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Civil Rights Immigration Briefing Turns from Meaningful Policy Debate to Pro-Illegal Immigration Circus | NumbersUSA - For Lower Immigration Levels

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Civil Rights Immigration Briefing Turns from Meaningful Policy Debate to Pro-Illegal Immigration Circus


I had the privilege of speaking for NumbersUSA last week at a fireworks-filled field briefing of the U.S. Commission on Civil Rights on the potential civil rights' impacts of state-passed immigration laws. 
Instead of a civil discussion on the merits of state-passed laws, the Commission, led by Chairman Martin Castro, allowed the briefing to become a pro-illegal immigration demonstration.
Here are some of the headlines from Friday's briefing:

"Protest interrupts federal hearing in Birmingham on state immigration laws"

"Undocumented immigrants confront author of strict immigration laws"

"Civil rights panel holds quarrelsome hearing on illegal immigration laws"

"Kobach shouted down in Alabama"
The list of other speakers in support of state-passed immigration-enforcement laws included: Kansas Secretary of State Kris Kobach, Mark Krikorian from the Center for Immigration Studies, Dan Stein from the Federation for American Immigration Reform, Alabama State Sen. Scott Beason, who authored the state's immigration-enforcement law, HB56, and Vanderbilt professor Carol Swain, among others.

When the speakers were first announced by the Commission on August 3, the list was evenly balanced between those who support state immigration-enforcement efforts, and those who oppose. But days before the briefing, the Commission announced that they were adding the Southern Poverty Law Center to the list. Let's be clear, the SPLC wasn't invited to debate for or against state-passed immigration laws. Instead, they were invited for the sole purpose of defaming and discrediting the speakers speaking on behalf of the laws.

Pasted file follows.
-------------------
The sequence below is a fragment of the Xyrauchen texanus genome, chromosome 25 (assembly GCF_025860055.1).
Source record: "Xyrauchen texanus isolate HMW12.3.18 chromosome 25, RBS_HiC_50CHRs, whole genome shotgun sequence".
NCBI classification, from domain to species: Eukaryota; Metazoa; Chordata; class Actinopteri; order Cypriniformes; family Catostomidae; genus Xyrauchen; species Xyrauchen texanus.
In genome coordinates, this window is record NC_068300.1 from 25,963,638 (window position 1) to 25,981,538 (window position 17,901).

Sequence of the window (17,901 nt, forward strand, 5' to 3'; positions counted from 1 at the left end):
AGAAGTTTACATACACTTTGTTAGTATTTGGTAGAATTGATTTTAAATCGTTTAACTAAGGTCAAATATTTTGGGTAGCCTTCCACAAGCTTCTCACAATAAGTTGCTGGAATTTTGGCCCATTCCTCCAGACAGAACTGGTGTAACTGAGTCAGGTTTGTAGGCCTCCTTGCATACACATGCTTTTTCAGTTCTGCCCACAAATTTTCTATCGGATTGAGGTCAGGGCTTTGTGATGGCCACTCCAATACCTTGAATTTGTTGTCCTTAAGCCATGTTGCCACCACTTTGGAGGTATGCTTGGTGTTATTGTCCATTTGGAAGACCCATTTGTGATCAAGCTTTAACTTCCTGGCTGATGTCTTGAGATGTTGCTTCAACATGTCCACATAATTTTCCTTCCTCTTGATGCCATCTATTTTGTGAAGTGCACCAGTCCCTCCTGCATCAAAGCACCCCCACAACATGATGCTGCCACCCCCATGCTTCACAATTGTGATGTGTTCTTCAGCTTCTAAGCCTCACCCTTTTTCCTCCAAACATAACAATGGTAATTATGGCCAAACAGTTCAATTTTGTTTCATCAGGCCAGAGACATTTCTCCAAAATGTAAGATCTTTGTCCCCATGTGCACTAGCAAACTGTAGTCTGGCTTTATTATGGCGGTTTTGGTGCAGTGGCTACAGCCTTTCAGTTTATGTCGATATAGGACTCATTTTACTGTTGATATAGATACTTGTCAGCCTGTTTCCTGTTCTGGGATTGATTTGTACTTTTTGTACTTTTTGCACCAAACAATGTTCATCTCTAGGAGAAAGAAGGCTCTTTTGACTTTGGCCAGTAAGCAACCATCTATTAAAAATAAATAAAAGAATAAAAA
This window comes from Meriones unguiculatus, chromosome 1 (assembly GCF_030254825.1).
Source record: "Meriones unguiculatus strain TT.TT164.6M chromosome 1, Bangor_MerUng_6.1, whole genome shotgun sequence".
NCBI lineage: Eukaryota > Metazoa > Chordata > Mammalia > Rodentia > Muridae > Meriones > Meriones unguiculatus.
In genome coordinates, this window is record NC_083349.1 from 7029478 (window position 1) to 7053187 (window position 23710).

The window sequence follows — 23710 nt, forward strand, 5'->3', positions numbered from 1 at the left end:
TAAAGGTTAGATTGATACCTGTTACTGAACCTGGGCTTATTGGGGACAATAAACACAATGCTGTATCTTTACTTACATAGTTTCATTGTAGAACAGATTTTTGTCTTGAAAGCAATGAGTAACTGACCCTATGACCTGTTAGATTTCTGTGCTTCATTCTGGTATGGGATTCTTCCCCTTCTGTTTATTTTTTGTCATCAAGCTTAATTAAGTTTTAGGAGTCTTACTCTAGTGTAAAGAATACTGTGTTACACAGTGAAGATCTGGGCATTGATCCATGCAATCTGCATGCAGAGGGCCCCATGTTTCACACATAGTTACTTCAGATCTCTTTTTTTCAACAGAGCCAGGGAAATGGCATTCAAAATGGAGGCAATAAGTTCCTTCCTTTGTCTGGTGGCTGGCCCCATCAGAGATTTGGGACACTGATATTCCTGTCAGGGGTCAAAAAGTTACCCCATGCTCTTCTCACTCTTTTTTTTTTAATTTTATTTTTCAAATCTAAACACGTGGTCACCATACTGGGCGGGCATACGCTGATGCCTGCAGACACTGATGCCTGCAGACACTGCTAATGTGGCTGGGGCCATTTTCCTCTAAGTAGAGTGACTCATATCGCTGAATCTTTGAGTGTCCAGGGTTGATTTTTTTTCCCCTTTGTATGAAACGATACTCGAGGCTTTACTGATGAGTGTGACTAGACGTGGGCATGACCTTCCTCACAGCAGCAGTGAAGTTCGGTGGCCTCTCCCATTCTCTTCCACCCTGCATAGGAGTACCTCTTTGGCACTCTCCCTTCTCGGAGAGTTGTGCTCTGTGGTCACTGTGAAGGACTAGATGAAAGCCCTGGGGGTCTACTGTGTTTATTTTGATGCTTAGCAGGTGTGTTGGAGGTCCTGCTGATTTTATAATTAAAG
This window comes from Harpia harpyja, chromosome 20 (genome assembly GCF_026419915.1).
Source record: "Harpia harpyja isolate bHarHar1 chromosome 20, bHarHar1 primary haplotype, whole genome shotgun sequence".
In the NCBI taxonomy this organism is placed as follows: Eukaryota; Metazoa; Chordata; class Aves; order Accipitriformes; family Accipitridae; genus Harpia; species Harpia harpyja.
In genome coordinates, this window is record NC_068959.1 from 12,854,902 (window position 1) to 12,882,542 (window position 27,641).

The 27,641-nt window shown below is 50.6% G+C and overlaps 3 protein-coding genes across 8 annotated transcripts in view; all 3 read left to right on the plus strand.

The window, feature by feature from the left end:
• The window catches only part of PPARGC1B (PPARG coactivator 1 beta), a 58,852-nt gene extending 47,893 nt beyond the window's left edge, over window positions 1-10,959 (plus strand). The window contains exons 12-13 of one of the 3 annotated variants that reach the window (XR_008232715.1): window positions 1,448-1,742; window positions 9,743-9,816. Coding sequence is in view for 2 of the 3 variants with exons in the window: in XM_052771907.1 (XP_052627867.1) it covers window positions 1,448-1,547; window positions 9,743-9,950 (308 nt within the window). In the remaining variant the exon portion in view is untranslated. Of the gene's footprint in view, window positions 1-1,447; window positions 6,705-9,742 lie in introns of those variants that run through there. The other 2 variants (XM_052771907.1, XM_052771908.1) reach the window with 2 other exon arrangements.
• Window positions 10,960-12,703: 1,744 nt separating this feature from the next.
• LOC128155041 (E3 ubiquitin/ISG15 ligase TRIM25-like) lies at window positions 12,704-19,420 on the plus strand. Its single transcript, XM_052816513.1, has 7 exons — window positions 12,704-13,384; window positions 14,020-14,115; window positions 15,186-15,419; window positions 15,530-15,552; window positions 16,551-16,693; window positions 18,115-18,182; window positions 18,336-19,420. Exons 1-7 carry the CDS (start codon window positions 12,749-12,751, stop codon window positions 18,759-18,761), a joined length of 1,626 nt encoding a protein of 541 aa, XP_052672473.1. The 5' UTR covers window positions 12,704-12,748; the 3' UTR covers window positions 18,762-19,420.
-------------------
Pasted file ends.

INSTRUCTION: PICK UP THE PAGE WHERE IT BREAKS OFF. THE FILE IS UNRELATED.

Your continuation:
In addition to the SPLC, other pro-illegal immigration groups staged protests throughout the day. The briefing's first speaker was Kris Kobach, and the protests started immediately. Four women stood up and turned their backs to Kobach once he began his testimony. The protest started innocent enough, but about a minute into his testimony, one of the women faced Kobach, called him a liar, and began a lengthy diatribe. Commission Chairman Martin Castro allowed this to go on for a minute or so before the protestors left on their own. 

Kobach restarted his testimony, but was interrupted once again by an illegal alien who stood up holding a sign reading "undocumented" and shouted at Kobach in Spanish. When he was finished, Kobach started again before being interrupted again by another illegal alien who stood and held up a sign reading "undocumented". This sequence of events repeated about five times before Chairman Castro finally called in security (who was in another room) to remove the disruptive individuals from the briefing.

After Kobach, and the other members of the first panel completed their prepared statements, a constructive debate occured between the panel and the Commissioners. Unfortunately, the press followed the protestors out of the briefing room, missing one of the most important discussions during the 8-hour briefing.